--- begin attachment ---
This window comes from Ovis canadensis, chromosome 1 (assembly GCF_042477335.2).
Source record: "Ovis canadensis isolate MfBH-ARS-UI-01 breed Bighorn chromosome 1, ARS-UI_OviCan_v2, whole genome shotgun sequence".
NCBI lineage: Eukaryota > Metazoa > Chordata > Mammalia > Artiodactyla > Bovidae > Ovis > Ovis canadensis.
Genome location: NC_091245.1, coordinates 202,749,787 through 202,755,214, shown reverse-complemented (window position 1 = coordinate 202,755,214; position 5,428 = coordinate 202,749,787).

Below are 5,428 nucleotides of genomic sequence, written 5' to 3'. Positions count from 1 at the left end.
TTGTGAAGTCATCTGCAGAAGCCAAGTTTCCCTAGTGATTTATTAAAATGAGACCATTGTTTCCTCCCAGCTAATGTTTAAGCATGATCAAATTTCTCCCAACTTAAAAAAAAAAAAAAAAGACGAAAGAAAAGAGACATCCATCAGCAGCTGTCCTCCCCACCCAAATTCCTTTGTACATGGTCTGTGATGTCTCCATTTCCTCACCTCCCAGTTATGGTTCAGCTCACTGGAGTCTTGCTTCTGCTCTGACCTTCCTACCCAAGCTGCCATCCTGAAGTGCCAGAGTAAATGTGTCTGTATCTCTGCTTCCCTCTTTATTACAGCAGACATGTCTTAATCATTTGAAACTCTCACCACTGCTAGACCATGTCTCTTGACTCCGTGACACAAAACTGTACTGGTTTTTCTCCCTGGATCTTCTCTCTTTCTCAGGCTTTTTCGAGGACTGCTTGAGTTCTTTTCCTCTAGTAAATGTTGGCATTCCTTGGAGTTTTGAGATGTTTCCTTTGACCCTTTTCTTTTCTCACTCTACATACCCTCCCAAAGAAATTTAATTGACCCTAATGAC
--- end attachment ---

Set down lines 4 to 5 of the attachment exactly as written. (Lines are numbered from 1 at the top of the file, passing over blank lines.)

Genome location: NC_091245.1, coordinates 202,749,787 through 202,755,214, shown reverse-complemented (window position 1 = coordinate 202,755,214; position 5,428 = coordinate 202,749,787).

Below are 5,428 nucleotides of genomic sequence, written 5' to 3'. Positions count from 1 at the left end.